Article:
There Won’t Be a BMW X7 M Because the Alpina XB7 Would Be Better Anyway
If you’re waiting for an M version of the big BMW X7, don’t hold your breath for too long. Although the Interweb is packed with rumors that BMW will reveal an X7 M model soon, a more recent report claims that such a performance SUV is not in the works. And that’s most likely because Alpina just unveiled a beefed-up X7 that’s almost as powerful as the M Competition models.
Is COVID-19 Hitting Luxury Car Sales? More than 2,000 brand-new BMW 8 Series models Siting on U.S. lots
BMW recently revived the iconic 8 Series and turned it into its halo model, but the nameplate is struggling in the U.S., where more than 2,000 units are sitting on U.S. dealership lots. Dealers blame it on poor marketing support from BMW, but could this be a result of the COVID-19 pandemic?
Holy Crap is the BMW M8 Competition Expensive in Australia
Things have a habit of being more expensive in the land down under, but I have to admit that I about fell out of my chair when I learned what Australians have to pay to set foot in a BMW M8 Competition. In local currency, we’re talking about $350,000 for the Grand Coupe and $352,900. I know, I know – the exchange rate, right? Well, it’s still downright expensive. Those figures translate to $235,130 and $237,078, respectively.
The BMW i8 Goes Out of Production Soon, But The Story Doesn’t End There
The BMW i8 has become known as many things. BMW marketed it as a Porsche 911 rival. Some claimed it was the evolution of the BMW brand and a representation of what the future holds. Others hated it with a passion because it just didn’t lineup with every other BMW on the market. Regardless of how you look at the i8, one this is for sure, it’s not going to matter for much longer if the latest reports hold true. Those reports put the end of i8 production in the Spring of 2020.
BMW Could Be One of the Last Manufacturers to Drop the Internal Combustion Engine
Like its main competitor, Mercedes, BMW is spending some serious cheddar on research and development of electric vehicles and related technologies. And, like Mercedes, it will be bringing a handful of new EVs to the market, the first of which will be the iX3 that comes later this year. The iX3 will be followed up by the iNext shortly thereafter. That leaves a lot of people wondering just when BMW will make a hard left away from fuel-powered engines and start producing nothing but EVs. For most, this is a question of purity and uncertainty of what the brand will become. Can the legacy of BMW M survive in an all-electric market? What about the heart and soul that is pumped from each and every one of BMW’s six- and eight-cylinder engines? What about the legendary and almost unicorn-like V12 that’s available in the M760i?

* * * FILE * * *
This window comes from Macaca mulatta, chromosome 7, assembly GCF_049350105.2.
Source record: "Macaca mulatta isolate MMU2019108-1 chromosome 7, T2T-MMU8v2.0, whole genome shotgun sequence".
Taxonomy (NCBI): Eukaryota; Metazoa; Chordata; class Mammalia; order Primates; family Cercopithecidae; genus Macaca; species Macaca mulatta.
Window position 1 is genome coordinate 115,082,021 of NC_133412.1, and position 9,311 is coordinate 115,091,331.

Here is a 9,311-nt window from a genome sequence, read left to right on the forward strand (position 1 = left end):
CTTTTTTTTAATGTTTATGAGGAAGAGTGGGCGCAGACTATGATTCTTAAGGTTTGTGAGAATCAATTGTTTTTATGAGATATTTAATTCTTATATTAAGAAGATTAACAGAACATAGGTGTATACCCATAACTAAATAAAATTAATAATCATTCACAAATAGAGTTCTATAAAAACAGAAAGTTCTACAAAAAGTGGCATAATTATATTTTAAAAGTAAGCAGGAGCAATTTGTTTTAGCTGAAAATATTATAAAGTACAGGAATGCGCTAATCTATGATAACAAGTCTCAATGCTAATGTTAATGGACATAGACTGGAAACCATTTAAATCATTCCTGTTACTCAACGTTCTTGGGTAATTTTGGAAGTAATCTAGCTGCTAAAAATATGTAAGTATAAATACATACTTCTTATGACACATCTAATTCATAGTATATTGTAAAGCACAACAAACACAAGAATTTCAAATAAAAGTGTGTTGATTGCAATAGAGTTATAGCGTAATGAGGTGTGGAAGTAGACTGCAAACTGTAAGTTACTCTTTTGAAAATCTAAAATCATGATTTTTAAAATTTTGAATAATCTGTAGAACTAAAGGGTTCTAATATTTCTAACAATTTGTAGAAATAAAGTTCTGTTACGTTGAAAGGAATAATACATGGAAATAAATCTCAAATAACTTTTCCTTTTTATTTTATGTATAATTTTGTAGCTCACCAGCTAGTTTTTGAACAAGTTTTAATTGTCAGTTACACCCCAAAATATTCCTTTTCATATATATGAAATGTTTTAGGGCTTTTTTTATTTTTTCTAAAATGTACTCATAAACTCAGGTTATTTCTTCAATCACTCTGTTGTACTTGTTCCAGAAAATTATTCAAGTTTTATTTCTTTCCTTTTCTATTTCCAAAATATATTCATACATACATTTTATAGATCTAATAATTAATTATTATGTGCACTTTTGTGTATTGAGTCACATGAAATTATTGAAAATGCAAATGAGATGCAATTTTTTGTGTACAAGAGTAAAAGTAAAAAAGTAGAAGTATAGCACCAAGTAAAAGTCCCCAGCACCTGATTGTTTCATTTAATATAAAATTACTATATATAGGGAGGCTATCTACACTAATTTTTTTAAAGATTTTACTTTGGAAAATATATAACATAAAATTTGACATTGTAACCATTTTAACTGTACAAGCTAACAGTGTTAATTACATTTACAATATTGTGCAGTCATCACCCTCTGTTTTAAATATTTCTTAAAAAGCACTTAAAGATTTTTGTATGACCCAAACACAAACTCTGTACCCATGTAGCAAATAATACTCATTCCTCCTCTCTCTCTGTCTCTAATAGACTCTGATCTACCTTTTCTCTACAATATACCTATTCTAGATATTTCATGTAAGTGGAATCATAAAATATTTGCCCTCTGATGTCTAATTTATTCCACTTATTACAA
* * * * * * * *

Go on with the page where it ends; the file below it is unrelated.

If You’re Thinking of Leasing a 2020 Toyota Supra, You Might Want to Consider the 2020 BMW Z4 Instead
My wife will be the first to tell you that I suck at math, but after reviewing Cars Direct’s findings of lease cost for the 2020 Toyota Supra and 2020 BMW Z4, even I can tell you things don’t add up properly – and that’s saying a lot. In short, the more expensive BMW Z4 is cheaper to lease than the Toyota Supra, even when you go for the Z4 M40i and compare it to the entry-level Toyota Supra. Yikes!
The BMW i3 Will Die a Slow Painful Death Because It’s The Black Sheep of the Family
The BMW i3 always stood out from the rest of BMW’s premium lineup. It’s Bimmer’s first-ever fully electric vehicle and six years after it was introduced, the i3 still draws a lot of attention, thanks in large part to its quirky styling, electric powertrain, and a surprisingly spacious interior.
The i3 served a purpose when it was launched in 2013. It was BMW’s first foray into battery electric vehicles and it was intended to gauge customer interest in electric cars without compromising BMW’s mainstream lineup of models. Well, the i3 served its purpose. Like most automakers, BMW is in the midst of a full-on assault on electric vehicles with plans to release 13 EVs by 2023.
Unfortunately, the i3 won’t be part of that future anymore now that BMW announced that it wouldn’t renew the i3 past this current generation. It will still build models for the next few years, but as far as a next-generation model is concerned, that’s no longer happening. So pour a 40 for Bimmer’s quirky little electric ride. It’s had a good run, but like all things in this world, that run will have a finish line.